Social Determinants, Hospitals, Payers

How payers, providers are tackling homelessness & extending care access

Homelessness, a key social determinant of health, is on the rise, prompting action from payers and providers. Though their efforts are varied, ranging from subsidizing housing to making it easier for those living in encampments or temporary housing to access care, they have a common goal.

homeless, encampment, healthcare

Housing instability and homelessness, now widely recognized as social determinants of health, are on the rise. And players in the healthcare world are belatedly taking notice.

At the beginning of 2020, there were about half a million people either living on the streets or in temporary housing, according to a recent government report. Last year was also the fourth consecutive year that homelessness increased nationwide. And this is before the effects of Covid-19 on homelessness have been fully tallied.

Providers and payers are tackling the intractable problem in different ways — launching medical groups to providing funding to subsidize housing. But the goal is the same: to support the homeless population and ease access to care.

Just last month, two payers launched new initiatives to support care for the homeless.

Long Beach, California-based SCAN Health Plan, a nonprofit payer offering Medicare Advantage plans, launched a medical group that will provide healthcare and other services to individuals experiencing homelessness in the southern part of the state. Called Healthcare in Action, the group is payer-agnostic and aims to meet senior patients where they are, whether it be in encampments, underpasses or transitional housing. 

“What’s different about what we are doing compared to other street medicine programs is that we are trying to wrap it in a managed care framework and make it sustainable,” said Dr. Michael Hochman, a primary care physician and the inaugural CEO of Healthcare in Action, in a phone interview.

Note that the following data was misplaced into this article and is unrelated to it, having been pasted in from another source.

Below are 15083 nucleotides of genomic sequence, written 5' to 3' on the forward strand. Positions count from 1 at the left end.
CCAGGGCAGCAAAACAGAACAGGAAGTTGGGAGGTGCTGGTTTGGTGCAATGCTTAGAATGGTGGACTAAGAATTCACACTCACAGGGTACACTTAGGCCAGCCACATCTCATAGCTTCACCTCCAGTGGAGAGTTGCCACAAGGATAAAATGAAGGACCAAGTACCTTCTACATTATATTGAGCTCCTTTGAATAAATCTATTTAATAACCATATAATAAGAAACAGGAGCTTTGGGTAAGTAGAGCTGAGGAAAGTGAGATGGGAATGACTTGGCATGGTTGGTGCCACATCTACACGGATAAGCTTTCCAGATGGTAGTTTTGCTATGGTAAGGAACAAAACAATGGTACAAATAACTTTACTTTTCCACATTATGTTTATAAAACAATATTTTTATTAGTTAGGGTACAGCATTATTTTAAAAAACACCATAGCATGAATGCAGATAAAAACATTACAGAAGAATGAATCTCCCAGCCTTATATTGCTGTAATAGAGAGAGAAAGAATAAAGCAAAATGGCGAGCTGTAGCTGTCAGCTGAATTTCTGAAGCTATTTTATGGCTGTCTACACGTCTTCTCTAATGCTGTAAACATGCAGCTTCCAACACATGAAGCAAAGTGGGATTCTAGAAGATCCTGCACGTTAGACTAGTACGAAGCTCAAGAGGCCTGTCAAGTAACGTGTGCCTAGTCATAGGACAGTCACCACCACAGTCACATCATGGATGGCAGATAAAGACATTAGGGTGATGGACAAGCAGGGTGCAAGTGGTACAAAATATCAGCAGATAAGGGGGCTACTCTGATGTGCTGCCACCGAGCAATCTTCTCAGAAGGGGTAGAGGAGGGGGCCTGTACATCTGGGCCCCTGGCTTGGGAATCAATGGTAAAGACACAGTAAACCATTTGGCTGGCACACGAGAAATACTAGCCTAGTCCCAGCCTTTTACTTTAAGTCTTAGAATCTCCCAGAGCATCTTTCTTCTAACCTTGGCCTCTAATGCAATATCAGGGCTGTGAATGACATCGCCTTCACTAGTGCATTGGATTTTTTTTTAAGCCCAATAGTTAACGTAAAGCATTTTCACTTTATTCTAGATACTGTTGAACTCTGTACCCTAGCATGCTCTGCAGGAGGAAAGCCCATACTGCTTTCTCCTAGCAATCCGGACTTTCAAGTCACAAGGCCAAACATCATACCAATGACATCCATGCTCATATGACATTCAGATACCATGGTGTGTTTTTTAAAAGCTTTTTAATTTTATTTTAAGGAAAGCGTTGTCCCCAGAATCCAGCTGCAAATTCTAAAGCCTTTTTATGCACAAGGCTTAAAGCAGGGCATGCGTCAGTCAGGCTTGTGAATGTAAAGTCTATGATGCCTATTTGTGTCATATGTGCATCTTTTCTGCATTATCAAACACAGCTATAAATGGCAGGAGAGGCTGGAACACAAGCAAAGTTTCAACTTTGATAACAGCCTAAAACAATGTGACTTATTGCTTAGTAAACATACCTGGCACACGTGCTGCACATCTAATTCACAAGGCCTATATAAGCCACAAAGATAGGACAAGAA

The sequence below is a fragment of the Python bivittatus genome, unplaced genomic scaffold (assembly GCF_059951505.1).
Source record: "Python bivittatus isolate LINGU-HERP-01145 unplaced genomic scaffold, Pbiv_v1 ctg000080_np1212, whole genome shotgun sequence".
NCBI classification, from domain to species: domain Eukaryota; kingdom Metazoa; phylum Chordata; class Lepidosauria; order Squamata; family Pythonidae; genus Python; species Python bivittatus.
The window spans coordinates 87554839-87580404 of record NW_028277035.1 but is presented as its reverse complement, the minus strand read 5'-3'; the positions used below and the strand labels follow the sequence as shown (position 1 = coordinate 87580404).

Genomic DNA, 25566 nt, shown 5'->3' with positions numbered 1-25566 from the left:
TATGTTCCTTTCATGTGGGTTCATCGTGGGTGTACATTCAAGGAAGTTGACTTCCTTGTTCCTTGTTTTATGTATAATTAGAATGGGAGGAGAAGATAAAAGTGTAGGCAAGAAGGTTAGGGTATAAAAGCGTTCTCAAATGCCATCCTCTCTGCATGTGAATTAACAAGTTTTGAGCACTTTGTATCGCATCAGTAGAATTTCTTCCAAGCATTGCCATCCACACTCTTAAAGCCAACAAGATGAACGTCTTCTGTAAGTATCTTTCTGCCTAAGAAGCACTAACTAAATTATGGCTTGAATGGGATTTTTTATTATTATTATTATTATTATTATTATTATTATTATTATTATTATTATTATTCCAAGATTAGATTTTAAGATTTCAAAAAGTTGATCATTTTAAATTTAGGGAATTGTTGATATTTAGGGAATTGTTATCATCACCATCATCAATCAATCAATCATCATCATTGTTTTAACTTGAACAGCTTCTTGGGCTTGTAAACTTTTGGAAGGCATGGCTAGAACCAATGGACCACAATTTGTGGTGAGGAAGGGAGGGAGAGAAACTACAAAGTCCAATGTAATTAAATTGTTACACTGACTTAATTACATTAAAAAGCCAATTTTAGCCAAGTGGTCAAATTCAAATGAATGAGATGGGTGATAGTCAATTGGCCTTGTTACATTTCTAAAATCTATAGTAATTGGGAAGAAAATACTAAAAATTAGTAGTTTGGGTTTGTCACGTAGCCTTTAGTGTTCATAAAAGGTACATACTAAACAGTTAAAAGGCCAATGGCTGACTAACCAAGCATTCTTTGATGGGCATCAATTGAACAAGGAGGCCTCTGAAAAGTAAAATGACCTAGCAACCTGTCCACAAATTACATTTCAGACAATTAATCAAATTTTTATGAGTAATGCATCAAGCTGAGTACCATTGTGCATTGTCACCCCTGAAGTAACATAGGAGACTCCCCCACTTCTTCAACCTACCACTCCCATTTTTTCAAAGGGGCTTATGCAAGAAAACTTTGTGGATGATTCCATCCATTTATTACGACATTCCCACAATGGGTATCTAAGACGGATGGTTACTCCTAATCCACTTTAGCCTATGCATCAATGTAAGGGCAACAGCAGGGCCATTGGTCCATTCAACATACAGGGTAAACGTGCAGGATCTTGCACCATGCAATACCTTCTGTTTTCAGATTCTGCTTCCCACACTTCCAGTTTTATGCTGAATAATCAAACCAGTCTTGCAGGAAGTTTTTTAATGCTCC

The medical group will seek contracts with payers to care for their homeless patients. Healthcare in Action promises small primary care pools —that is, the number of patients a physician is responsible for — to ensure targeted care, Hochman said.

While the typical primary care pool is about 2,300 patients per physician, Healthcare in Action’s will be 125.

The medical group will also work closely with community agencies to help their patients find housing.

Housing people is also the thrust of Indianapolis-based Anthem’s most recent initiative tackling homelessness.

In July, Anthem announced it had invested $87.9 million in affordable housing across Indiana. This is part of the insurance giant’s $400 million-plus commitment to affordable housing in 45 states, the District of Columbia, Puerto Rico and Guam.

The initiative provides funding to subsidize housing for vulnerable individuals and families, including those living with intellectual and developmental disabilities.